Finally, be aware that most airports are only allowing staff and passengers with a plane ticket to enter the airport at this time (with a few exceptions, such as parents accompanying minors flying alone). Do not plan to purchase your ticket at the airport and, if you are arranging for someone to pick you up or drop you off, be sure to plan to convene in the designated parking lots instead.
*Of course, these regulations are subject to change. Please confirm the information provided here is still accurate when you plan to travel by visiting this site.
Easy Spanish for Airports
Could you take us to the airport?
To the airport, please.
round trip ticket
hand luggage / carry-on
Did you check in online?
Do you need to check any luggage?
The flight has been delayed.
to take off
nothing to declare
items to declare
baggage claim and exit
Nos puede llevar al aeropuerto?
Al aeropuerto, por favor.
check in / mostrador para facturar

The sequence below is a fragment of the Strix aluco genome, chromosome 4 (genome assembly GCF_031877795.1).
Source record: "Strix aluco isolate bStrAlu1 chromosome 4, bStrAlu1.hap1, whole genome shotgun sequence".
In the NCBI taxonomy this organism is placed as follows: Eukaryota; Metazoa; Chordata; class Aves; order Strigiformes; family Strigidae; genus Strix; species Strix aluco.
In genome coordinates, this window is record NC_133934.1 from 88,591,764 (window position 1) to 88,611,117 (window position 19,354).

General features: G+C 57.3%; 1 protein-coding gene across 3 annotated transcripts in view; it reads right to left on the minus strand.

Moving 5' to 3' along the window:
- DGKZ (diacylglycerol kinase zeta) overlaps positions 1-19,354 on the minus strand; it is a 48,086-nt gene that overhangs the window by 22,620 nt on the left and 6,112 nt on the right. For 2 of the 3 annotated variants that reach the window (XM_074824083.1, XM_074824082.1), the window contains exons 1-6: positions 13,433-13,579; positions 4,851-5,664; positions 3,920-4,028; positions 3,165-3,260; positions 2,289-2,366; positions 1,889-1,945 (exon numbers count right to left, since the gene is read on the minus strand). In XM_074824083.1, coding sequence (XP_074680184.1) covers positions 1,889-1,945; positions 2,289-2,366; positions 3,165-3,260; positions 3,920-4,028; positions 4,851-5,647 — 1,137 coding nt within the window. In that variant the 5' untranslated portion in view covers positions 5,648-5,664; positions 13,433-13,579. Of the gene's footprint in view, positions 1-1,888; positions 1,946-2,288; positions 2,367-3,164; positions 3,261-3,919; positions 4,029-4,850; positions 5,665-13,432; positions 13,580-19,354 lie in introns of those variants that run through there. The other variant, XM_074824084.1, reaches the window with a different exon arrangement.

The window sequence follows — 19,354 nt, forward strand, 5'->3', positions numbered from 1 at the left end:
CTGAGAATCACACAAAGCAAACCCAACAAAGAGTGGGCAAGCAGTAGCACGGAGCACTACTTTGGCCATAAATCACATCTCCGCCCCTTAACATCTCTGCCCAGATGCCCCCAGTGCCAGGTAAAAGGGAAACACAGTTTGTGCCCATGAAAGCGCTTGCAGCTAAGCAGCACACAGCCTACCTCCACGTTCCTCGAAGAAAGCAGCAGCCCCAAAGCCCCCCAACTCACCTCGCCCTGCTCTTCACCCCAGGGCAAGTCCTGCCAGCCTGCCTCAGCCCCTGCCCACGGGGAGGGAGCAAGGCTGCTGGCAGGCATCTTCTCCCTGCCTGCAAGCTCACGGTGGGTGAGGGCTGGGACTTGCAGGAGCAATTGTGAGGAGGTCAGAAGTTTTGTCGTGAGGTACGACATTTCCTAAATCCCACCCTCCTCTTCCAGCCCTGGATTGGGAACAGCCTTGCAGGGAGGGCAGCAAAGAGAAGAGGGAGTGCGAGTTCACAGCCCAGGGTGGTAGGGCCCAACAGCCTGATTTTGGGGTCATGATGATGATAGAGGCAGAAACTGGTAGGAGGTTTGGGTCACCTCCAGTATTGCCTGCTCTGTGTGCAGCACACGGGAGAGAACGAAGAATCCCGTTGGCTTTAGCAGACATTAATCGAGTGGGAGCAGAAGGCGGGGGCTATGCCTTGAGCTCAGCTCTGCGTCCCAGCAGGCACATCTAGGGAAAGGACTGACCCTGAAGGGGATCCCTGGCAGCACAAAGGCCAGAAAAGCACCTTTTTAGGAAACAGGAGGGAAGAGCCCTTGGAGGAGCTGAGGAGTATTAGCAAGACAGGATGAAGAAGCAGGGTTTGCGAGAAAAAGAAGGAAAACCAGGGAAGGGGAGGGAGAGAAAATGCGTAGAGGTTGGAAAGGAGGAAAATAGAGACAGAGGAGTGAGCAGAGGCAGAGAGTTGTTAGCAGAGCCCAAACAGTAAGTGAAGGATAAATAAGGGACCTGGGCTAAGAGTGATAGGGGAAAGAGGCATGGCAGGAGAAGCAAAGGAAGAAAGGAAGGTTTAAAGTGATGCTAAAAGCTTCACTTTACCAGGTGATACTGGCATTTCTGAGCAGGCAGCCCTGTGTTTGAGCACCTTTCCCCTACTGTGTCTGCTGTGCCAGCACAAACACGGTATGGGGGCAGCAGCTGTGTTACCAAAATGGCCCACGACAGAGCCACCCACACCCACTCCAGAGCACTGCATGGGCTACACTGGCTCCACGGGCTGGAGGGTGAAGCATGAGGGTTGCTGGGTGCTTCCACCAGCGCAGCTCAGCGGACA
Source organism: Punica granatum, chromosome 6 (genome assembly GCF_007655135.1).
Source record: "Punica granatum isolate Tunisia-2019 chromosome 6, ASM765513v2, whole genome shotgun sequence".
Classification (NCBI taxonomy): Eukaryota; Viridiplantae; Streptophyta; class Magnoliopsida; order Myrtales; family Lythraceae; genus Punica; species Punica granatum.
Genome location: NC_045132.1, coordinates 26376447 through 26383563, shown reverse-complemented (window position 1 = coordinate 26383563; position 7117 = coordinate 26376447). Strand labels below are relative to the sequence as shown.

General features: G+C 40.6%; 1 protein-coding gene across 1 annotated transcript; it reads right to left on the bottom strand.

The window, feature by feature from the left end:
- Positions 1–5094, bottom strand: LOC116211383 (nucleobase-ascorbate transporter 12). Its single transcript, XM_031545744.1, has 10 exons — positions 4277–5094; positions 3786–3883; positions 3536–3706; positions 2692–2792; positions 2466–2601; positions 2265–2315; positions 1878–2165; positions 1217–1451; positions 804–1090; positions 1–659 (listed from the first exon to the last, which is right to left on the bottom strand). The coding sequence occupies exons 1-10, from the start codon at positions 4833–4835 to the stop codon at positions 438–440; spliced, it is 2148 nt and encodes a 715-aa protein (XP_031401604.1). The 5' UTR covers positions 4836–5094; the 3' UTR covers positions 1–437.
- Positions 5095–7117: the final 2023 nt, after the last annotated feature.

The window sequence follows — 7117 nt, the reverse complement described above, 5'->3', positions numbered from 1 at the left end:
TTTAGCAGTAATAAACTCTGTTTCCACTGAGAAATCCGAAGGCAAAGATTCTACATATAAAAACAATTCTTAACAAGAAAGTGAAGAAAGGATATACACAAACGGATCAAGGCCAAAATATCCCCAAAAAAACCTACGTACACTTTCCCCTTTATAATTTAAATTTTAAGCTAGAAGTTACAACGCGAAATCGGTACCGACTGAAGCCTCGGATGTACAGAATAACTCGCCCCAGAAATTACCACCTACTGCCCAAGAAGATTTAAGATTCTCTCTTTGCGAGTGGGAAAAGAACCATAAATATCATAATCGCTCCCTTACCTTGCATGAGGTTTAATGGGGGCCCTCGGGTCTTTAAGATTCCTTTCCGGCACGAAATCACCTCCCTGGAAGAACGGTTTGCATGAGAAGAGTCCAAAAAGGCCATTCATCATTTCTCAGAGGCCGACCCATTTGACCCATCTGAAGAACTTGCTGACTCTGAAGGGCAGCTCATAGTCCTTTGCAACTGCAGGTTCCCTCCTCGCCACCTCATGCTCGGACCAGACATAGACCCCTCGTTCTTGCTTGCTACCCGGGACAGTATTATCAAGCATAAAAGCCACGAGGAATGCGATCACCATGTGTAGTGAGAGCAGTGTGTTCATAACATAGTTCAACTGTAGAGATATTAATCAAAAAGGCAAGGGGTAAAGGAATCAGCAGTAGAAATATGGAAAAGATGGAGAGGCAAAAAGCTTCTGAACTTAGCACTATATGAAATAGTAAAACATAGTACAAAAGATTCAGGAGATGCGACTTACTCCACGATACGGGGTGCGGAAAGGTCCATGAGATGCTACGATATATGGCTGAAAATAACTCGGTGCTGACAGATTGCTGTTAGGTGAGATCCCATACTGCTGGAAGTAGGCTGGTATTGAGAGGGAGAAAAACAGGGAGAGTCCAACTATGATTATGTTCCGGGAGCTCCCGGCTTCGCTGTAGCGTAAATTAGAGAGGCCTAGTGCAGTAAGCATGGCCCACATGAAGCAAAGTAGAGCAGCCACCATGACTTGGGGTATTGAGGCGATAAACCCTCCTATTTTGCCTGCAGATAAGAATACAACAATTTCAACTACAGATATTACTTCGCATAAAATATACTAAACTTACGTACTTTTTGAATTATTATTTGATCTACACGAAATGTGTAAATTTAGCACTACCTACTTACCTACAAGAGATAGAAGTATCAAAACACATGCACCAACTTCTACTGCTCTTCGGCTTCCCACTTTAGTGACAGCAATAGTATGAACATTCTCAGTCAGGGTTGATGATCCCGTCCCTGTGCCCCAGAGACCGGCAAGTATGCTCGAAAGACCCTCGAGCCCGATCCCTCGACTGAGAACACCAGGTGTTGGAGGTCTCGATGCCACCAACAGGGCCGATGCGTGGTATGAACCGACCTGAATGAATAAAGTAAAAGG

billete de ida y vuelta
(número) de vuelo
tarjeta de embarque
equipaje de mano
opjeto (mochila / backpack) personal
¿Ha hecho el check-in online?
¿Tiene que facturar equipaje?
Se ha retrasado el avión.
puerta (de embarque)
control de seguridad
nada que declarar
objetos a declarar / objetos que declarar
recogida de equipajes
equipajes y salida
*Be sure to check your flight information carefully! Major airlines like Iberia will generally allow one checked bag, one carry-on bag, and a “personal item” that can be as large as a laptop case or even backpack. On the other hand, budget airlines line RyanAir will consider a backpack to be your carry-on.
There you have it! We hope our answers to these frequently asked questions and the short-list of Spanish expressions to know will help you feel more prepared and confident to travel by air in Spain. Please let us know if you have other questions or concerns.
Wishing you happy and safe travels!